Ted Wong, Ph.D.
Associate Professor, Basic Sciences, College of Osteopathic Medicine
Touro University California
What His Students Say
Dr. Wong is a compassionate and brilliant professor who cares about his students with a familial empathy that I have never encountered in academia before. He is very knowledgeable to learn from and cares about his students' learning progress. A special quality he possesses is that he is genuinely so supportive to his students and cares about their well-being beyond school. I have so much gratitude for him because he was very kind to me when I was having a difficult transition in graduate school and gave me a different perspective on life. I am nominating Dr. Wong because he is an inspirational mentor and empathetic educator!
When Dr. Ted Wong sees a struggling student he is reminded, albeit slightly, of his own journey.
“I’ve had a lot of advocates and mentors and some of them don’t even know how influential they were in terms of steering me in one direction,” said Wong. “Whatever success I’ve had is, in a large part, collectively due to those individuals who saw something in me that I didn’t see in myself. When I work with students—especially those that are discouraged or don’t feel they can achieve their goals—I feel compelled to pay things forward on behalf of those who did it for me.”
Wong, the youngest of five, was born and raised in Houston, TX where his family ran a small grocery. He attended Texas A & M and studied a branch of biomedical sciences.
“I was a student in search of an interest,” recalled Wong. “Unlike many of our students who have established their goals early on, I was still figuring things out. My sister had wanted to be a veterinarian so I figured that would be a good goal, but midway through school, I realized I didn’t have the passion for it.”
After graduating, Wong took a teaching assistant position at the University of Texas’s Dental School in Houston.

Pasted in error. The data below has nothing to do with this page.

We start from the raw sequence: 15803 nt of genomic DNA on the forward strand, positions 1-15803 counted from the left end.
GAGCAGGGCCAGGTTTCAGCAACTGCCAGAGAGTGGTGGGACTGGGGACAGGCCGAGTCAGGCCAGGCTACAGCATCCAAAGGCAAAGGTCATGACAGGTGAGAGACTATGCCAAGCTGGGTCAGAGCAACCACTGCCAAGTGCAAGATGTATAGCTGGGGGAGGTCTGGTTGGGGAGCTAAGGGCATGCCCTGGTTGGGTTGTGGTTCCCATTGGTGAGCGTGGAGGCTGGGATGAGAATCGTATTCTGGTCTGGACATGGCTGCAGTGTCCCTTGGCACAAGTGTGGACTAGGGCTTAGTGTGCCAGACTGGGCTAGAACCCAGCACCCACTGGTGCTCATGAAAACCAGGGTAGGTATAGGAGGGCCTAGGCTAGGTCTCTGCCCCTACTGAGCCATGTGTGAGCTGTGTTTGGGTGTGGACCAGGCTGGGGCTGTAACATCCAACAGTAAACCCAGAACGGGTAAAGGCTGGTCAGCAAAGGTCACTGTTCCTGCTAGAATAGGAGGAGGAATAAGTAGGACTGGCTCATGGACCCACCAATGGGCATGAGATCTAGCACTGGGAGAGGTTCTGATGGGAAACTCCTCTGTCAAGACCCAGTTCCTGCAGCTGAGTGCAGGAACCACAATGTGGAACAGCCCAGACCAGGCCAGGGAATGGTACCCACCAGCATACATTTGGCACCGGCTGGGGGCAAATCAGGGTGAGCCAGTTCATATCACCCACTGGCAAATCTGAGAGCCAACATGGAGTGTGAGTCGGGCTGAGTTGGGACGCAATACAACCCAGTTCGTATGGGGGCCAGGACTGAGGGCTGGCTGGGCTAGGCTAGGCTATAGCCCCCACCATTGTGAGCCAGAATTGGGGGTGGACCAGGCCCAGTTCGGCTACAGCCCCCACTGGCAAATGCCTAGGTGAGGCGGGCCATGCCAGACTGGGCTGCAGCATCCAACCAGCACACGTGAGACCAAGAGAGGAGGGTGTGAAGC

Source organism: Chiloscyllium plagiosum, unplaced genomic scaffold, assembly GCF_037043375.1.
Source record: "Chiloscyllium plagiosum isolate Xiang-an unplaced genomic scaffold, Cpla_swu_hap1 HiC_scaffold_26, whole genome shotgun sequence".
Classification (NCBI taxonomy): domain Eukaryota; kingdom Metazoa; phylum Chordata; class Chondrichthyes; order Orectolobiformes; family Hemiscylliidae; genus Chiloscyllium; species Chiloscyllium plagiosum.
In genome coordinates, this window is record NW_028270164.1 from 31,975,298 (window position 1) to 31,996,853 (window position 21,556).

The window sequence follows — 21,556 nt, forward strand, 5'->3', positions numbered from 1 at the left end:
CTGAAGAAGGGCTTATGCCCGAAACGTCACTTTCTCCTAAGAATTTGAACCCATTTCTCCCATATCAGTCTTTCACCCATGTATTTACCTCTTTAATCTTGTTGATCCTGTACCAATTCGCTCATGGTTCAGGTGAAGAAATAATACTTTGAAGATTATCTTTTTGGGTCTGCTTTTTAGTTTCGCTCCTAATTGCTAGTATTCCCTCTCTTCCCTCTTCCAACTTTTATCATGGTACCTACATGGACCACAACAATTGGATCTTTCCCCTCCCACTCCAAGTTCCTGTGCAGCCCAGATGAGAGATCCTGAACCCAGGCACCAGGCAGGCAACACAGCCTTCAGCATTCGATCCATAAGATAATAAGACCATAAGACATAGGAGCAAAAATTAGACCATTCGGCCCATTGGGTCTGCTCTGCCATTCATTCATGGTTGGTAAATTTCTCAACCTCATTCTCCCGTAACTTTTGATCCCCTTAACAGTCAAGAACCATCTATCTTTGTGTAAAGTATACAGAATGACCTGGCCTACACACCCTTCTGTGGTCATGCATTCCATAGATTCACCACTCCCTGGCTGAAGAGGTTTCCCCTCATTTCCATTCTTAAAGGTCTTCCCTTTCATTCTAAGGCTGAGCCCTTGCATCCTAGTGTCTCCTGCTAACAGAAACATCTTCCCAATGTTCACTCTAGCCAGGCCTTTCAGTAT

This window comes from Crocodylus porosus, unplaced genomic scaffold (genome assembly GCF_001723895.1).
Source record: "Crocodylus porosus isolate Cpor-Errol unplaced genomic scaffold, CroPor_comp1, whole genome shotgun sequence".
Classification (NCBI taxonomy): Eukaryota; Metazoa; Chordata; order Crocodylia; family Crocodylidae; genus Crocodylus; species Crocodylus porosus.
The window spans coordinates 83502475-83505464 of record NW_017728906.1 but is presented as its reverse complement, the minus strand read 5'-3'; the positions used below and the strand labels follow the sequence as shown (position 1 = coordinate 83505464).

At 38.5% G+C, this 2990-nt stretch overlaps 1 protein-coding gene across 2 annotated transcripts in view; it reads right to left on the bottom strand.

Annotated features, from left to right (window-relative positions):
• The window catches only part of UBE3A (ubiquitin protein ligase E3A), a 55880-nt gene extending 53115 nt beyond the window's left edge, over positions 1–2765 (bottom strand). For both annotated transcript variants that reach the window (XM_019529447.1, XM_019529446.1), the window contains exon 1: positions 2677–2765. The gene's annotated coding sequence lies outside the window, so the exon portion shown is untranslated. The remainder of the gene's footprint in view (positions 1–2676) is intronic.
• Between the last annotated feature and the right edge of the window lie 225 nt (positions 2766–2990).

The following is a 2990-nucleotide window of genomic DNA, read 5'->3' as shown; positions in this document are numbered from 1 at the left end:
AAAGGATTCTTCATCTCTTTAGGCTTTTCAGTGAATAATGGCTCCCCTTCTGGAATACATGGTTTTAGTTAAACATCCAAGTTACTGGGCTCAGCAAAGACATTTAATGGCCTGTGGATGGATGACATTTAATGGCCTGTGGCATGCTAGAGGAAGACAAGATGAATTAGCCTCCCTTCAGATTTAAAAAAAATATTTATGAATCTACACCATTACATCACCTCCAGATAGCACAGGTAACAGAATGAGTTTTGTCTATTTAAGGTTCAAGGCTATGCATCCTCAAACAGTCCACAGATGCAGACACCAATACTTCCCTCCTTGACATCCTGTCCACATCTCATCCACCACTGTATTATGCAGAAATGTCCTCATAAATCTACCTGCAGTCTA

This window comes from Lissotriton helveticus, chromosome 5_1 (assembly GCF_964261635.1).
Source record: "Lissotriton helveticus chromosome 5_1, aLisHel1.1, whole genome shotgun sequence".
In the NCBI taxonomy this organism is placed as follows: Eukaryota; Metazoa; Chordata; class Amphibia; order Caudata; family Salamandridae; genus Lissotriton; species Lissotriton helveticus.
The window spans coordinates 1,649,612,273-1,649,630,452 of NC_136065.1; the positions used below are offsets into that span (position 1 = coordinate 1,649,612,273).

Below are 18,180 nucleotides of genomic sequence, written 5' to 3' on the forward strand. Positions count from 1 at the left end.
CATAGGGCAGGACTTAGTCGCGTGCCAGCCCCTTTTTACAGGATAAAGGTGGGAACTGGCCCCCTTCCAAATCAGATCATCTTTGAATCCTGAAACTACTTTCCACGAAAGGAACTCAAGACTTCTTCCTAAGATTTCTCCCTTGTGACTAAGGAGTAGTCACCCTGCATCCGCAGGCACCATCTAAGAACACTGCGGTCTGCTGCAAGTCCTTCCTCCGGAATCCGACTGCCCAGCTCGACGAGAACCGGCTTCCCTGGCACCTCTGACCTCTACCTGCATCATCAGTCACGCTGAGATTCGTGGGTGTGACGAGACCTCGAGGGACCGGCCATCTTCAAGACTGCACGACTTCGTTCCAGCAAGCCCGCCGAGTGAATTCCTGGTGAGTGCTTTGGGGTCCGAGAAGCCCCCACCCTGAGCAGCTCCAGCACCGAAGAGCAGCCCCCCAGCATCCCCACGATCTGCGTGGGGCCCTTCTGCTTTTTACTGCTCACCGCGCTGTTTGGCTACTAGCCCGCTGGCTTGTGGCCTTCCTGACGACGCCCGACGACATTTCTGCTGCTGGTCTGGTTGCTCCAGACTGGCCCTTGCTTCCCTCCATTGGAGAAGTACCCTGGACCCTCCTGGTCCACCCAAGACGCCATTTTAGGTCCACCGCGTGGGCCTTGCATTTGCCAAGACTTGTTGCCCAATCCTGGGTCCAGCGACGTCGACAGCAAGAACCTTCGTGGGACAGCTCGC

“It was a significant moment for me,” said Wong, who taught physiology. “Teaching was a steep learning curve, but I discovered that I enjoyed it. I enjoyed being able to communicate knowledge to my students. At the time, I had just finished my undergraduate studies, so my students seemed more like my peers.”
He also developed a strong relationship with other faculty members in the school.
“I developed several influential mentors,” he said. “These were educators who were more focused on teaching instead of following the research track. I admired their dedication and they inspired me. They helped steer me towards the path of academic education.”
Wong’s supervisor encouraged him to pursue a more advanced degree. Since the school was part of a network of medical schools, he began taking part-time graduate science courses. One of Wong’s mentors studied the pathologies of heart diseases.
“One of the consequences of heart disease is pathological cardiac hypertrophy,” he explained. “That got me interested in the general area of mechanisms that influence muscle growth.”
For his doctorate, Wong studied a subspecialty of physiology, exercise physiology. His particular area of interest was the protein synthesis dynamic that occurs when muscles grow through hormonal development and exercise. (Though he wasn’t personally involved in the studies, the lab also investigated the muscle atrophy that occurs in space flights.)